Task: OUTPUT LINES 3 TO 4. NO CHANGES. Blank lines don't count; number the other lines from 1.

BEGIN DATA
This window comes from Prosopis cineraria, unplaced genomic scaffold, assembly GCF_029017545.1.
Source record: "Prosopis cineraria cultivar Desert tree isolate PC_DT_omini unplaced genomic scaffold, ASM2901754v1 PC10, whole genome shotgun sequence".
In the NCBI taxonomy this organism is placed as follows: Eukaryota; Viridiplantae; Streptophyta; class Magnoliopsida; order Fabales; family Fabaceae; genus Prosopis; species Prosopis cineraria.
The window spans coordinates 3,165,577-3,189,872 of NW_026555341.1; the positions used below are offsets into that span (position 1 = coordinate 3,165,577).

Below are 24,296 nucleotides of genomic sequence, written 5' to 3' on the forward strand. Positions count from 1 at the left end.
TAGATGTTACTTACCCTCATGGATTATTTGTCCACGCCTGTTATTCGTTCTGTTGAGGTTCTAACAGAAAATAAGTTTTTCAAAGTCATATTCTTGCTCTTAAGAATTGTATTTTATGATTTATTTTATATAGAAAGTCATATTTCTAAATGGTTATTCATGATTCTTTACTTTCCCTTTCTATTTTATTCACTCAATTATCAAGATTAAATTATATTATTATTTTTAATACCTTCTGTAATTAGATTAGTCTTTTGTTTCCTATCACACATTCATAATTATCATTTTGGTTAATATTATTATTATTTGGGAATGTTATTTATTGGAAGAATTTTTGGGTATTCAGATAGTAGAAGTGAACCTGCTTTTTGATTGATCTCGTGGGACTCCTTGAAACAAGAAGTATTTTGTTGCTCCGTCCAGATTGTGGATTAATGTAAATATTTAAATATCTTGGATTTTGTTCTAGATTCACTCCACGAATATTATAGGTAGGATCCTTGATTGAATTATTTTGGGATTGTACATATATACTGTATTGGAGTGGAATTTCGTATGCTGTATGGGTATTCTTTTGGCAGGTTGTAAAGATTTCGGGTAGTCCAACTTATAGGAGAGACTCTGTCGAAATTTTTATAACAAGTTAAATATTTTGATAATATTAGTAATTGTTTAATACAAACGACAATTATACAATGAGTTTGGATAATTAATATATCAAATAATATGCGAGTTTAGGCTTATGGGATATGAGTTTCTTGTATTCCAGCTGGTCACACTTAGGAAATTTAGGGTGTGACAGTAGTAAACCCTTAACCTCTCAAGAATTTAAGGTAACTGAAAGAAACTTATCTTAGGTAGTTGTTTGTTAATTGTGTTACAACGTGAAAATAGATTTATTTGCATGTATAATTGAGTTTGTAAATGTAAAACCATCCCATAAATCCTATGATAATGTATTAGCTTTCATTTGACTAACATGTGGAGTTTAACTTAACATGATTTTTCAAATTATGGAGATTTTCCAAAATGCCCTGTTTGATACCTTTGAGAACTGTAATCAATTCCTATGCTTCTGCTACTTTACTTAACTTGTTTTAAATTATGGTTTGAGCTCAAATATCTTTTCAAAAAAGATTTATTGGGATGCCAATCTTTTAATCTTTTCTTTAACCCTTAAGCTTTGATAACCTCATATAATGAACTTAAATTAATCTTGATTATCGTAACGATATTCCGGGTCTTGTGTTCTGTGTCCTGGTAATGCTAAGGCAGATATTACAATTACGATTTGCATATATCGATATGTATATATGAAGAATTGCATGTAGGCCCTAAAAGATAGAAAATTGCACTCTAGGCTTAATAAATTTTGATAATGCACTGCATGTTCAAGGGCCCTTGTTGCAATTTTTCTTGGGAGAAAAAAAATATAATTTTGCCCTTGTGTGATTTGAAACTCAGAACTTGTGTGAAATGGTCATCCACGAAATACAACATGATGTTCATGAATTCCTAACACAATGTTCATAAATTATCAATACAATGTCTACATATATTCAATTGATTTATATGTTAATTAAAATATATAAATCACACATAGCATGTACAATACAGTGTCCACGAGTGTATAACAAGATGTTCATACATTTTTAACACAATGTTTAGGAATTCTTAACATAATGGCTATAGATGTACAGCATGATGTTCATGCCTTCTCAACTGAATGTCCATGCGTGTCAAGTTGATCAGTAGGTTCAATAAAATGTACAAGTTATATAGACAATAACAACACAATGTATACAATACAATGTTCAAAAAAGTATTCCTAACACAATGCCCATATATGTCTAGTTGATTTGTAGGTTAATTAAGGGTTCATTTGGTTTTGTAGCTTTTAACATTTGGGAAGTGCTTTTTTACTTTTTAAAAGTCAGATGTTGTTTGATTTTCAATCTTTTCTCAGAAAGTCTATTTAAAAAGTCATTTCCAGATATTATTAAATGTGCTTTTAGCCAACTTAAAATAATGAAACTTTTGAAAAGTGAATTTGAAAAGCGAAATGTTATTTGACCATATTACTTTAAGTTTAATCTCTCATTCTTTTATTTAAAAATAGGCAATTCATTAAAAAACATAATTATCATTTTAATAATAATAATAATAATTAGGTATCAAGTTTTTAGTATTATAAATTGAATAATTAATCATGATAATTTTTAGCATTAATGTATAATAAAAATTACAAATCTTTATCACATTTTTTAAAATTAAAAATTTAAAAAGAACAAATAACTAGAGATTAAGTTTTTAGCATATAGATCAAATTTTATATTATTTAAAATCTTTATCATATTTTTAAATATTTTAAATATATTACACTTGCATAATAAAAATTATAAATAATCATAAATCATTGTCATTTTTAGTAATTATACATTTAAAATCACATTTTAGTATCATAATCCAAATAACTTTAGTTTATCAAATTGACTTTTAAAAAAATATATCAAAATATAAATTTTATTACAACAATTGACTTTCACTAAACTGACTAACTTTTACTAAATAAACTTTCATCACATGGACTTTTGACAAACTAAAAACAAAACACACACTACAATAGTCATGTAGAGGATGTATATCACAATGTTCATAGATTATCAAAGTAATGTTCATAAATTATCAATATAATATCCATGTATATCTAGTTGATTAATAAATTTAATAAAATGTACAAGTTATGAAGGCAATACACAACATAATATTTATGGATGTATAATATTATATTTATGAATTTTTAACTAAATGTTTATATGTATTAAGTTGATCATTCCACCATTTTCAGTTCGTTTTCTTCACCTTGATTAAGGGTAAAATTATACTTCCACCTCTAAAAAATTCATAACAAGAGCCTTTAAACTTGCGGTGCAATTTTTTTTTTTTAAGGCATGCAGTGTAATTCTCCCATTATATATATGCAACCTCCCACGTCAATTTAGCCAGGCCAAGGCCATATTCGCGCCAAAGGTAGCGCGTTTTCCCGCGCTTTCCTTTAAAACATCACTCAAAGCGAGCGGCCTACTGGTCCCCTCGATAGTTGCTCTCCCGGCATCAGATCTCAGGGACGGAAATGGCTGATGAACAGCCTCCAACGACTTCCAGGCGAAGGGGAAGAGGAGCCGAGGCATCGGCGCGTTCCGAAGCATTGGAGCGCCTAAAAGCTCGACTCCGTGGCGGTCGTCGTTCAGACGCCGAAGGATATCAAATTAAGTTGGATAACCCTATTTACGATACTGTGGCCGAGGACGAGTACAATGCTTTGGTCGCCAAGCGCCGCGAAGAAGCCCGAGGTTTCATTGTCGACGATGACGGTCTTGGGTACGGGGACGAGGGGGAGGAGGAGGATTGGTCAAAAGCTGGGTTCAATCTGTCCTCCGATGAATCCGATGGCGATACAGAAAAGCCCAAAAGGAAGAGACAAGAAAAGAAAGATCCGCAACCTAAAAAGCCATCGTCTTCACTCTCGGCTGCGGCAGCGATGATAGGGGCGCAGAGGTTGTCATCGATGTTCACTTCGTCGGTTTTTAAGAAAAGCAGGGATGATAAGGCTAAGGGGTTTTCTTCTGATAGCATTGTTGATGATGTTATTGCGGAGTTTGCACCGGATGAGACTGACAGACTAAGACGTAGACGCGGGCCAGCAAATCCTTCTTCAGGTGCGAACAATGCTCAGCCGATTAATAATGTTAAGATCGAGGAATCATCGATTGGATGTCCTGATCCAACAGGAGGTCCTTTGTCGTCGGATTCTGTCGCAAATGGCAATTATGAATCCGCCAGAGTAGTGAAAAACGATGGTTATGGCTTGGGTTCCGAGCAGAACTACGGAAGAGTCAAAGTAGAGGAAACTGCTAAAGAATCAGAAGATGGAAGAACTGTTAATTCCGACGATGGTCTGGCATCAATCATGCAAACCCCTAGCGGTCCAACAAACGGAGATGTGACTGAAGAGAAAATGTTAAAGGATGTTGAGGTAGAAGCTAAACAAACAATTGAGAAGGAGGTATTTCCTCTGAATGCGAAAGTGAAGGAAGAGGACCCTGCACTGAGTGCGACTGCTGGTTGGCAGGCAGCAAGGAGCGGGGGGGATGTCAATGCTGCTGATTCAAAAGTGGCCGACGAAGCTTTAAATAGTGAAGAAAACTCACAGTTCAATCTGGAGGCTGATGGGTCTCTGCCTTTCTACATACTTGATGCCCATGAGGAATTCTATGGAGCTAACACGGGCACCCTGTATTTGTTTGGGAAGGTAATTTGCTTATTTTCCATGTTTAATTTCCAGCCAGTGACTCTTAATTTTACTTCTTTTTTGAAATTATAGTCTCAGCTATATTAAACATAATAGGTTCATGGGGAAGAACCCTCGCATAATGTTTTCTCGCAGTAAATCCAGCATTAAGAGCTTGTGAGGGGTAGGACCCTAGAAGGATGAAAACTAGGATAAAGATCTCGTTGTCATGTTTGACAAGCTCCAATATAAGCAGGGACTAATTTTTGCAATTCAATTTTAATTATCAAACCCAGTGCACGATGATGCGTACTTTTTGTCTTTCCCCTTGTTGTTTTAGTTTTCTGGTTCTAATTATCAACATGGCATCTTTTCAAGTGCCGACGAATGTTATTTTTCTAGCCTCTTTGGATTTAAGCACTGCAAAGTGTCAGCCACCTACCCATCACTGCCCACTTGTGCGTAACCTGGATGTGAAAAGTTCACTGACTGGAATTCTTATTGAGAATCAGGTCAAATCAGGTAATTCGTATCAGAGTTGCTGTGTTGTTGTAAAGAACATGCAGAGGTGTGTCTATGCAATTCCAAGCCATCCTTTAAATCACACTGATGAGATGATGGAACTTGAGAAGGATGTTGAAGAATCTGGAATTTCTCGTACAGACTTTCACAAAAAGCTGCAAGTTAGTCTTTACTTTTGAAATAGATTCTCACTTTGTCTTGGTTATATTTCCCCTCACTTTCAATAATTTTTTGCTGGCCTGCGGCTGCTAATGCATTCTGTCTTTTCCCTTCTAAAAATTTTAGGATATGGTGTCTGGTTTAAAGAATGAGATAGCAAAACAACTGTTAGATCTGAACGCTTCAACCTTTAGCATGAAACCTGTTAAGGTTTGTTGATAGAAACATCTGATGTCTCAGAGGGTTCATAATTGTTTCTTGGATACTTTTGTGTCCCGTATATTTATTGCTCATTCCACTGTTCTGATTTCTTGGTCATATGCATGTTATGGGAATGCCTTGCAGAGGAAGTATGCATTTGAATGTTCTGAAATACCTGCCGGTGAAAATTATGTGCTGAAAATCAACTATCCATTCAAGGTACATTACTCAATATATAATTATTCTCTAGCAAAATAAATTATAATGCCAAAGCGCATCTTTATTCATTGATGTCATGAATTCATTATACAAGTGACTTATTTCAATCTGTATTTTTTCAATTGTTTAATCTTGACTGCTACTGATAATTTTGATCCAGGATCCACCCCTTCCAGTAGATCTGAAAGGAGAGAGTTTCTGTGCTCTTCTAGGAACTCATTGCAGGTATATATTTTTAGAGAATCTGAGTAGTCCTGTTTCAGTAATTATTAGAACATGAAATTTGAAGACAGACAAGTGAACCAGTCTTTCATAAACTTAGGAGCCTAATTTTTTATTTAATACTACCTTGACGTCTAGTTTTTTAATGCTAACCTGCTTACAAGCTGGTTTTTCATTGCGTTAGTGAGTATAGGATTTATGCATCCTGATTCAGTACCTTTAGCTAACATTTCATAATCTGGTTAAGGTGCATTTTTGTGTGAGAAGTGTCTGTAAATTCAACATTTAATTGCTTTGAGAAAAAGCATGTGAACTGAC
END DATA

In the NCBI taxonomy this organism is placed as follows: Eukaryota; Viridiplantae; Streptophyta; class Magnoliopsida; order Fabales; family Fabaceae; genus Prosopis; species Prosopis cineraria.
The window spans coordinates 3,165,577-3,189,872 of NW_026555341.1; the positions used below are offsets into that span (position 1 = coordinate 3,165,577).